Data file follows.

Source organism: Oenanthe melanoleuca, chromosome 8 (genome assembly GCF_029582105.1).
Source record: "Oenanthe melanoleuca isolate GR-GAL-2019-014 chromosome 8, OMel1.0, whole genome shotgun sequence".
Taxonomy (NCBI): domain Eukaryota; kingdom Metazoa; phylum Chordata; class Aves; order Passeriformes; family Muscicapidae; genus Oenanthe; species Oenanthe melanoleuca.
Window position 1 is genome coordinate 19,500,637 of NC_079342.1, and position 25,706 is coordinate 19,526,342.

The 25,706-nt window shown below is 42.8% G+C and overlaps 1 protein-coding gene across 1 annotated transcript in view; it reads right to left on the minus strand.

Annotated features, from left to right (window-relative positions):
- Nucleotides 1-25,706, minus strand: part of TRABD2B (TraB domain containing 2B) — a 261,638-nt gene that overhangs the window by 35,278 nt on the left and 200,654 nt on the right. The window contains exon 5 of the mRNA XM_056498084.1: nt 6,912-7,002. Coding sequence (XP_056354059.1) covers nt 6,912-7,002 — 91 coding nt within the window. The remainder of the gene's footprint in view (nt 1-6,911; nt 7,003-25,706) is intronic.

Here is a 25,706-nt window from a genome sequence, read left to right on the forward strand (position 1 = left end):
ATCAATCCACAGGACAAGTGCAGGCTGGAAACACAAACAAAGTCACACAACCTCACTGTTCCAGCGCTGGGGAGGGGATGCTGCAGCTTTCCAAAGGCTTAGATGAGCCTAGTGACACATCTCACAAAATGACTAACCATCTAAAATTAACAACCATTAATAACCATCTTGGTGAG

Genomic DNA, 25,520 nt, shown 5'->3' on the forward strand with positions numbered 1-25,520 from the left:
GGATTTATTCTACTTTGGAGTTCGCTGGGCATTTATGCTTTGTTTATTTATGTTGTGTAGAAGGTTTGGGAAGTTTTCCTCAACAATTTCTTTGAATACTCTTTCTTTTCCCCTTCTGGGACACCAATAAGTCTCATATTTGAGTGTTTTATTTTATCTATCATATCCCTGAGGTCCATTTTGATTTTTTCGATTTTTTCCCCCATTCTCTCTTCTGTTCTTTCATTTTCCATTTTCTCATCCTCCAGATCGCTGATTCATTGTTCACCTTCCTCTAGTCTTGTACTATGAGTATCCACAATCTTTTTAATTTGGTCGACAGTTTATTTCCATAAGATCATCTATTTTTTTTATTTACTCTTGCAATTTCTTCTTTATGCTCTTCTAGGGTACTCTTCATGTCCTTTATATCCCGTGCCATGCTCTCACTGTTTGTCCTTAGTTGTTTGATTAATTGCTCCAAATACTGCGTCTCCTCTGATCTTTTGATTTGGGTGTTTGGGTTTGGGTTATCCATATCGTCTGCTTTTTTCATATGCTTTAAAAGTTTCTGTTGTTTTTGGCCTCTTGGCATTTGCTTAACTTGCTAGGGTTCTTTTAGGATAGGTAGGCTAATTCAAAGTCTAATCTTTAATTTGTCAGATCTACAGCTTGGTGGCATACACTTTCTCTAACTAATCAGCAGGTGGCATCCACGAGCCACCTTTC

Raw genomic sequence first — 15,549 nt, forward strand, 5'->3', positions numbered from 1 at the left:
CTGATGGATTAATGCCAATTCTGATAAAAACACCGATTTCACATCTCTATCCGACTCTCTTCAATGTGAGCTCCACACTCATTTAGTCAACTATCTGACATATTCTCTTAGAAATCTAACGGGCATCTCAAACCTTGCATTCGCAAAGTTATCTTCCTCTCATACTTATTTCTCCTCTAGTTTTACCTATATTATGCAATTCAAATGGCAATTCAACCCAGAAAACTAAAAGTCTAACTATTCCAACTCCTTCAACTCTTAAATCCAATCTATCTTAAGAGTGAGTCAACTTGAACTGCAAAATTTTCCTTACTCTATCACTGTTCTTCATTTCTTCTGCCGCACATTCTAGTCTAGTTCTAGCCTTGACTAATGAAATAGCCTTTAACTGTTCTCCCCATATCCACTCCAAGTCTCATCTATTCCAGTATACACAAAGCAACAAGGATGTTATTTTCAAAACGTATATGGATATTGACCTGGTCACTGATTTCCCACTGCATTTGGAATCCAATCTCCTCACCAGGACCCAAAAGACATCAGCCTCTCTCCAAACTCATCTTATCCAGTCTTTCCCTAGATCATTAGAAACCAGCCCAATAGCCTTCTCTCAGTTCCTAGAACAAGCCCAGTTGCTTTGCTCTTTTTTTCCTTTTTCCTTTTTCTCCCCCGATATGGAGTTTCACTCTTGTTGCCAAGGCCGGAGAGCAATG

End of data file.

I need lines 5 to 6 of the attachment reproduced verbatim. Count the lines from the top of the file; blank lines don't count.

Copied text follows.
The 25,706-nt window shown below is 42.8% G+C and overlaps 1 protein-coding gene across 1 annotated transcript in view; it reads right to left on the minus strand.

Annotated features, from left to right (window-relative positions):